The next vacuum controlled valve directs the air to either the cylinder heads when the engine is cold or to the catalytic converter when the engine is warm. Disconnect the big hoses from the back side of the vacuum controlled valve and start the engine. Apply vacuum to the valve and see if the airflow changes from one hose to the next.

    The two electrical controlled vacuum valves mounted on the rear of the passenger side wheel well turn the vacuum on & off under computer control. Check to see that both valves have +12 volts on the red wire. Then ground the white/red wire and the first solenoid should open and pass vacuum. Do the same thing to the light green/black wire on the second solenoid and it should open and pass vacuum.

    Remember that the computer does not source power for any actuator or relay, but provides the ground necessary to complete the circuit. That means one side of the circuit will always be hot, and the other side will go to ground or below 1 volt as the computer switches on that circuit.

    The following computer tests are done with the engine not running.
    The computer provides the ground to complete the circuit to power the solenoid valve that turns the
    vacuum on or off. The computer is located under the passenger side kick panel. Remove the kick panel & the cover over the computer wiring connector pins. Check Pin 38 Solenoid valve #1 that provides vacuum to the first Thermactor control valve for a switch from 12-14 volts to 1 volt or less. Do the same with pin 32 solenoid valve #2 that provides vacuum to the second Thermactor control valve. Turning the ignition to Run with the computer jumpered to self test mode will cause all the actuators to toggle on and off. If after doing this and you see no switching of the voltage on and off, you can start testing the wiring for shorts to ground and broken wiring. An Ohm check to ground with the computer connector disconnected & the solenoid valves disconnected should show open circuit between the pin 32 and ground and again on pin 38 and ground. In like manner, there should be less than 1 ohm between pin 32 and solenoid valve #2 and pin 38 & Solenoid valve #1.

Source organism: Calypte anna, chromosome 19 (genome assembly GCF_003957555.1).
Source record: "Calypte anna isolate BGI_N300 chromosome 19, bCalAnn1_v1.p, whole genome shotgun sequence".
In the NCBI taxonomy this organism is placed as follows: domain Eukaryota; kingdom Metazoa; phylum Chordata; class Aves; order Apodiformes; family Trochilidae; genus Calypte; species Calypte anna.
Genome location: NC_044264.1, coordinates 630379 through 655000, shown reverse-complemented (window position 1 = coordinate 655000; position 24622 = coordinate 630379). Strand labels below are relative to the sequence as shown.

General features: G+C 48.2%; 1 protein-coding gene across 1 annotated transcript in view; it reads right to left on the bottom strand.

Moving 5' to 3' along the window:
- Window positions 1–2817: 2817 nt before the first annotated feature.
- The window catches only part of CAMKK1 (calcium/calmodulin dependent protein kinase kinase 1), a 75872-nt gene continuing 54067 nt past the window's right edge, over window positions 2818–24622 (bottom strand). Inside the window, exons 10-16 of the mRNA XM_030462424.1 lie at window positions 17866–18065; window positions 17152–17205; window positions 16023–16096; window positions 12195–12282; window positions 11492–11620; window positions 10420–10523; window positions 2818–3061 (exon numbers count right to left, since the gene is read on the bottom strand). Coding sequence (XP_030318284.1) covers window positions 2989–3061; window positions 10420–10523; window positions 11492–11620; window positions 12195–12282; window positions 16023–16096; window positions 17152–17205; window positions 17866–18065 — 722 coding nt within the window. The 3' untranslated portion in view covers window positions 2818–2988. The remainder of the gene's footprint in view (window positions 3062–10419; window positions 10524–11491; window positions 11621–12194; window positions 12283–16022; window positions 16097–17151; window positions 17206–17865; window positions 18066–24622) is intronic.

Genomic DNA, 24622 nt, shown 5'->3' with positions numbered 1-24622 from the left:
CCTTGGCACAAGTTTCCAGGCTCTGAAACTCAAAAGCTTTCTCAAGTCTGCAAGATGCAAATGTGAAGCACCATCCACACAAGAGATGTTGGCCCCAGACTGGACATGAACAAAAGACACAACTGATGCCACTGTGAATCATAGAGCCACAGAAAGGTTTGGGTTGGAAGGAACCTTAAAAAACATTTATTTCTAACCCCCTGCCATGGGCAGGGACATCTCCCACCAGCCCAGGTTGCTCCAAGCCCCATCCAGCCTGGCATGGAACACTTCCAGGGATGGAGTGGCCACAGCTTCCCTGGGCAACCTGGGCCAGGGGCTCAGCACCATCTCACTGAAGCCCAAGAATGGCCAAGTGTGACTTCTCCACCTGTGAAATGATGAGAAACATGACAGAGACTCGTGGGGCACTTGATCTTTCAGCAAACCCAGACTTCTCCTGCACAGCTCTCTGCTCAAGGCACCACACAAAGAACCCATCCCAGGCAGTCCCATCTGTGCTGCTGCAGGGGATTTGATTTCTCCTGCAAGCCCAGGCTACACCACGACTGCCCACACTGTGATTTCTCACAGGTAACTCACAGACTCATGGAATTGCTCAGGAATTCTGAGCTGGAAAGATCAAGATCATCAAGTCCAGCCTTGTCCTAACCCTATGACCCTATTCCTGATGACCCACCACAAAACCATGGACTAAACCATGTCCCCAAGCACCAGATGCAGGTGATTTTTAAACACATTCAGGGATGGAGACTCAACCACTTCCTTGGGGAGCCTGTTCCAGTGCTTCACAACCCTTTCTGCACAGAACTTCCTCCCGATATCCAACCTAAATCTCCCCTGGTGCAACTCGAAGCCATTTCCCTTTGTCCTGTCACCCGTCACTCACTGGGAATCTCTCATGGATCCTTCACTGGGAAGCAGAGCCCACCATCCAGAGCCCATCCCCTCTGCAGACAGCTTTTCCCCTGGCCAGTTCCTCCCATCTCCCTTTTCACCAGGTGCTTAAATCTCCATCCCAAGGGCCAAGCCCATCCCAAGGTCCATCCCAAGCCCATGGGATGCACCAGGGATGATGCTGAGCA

The following computer tests are done with the engine running.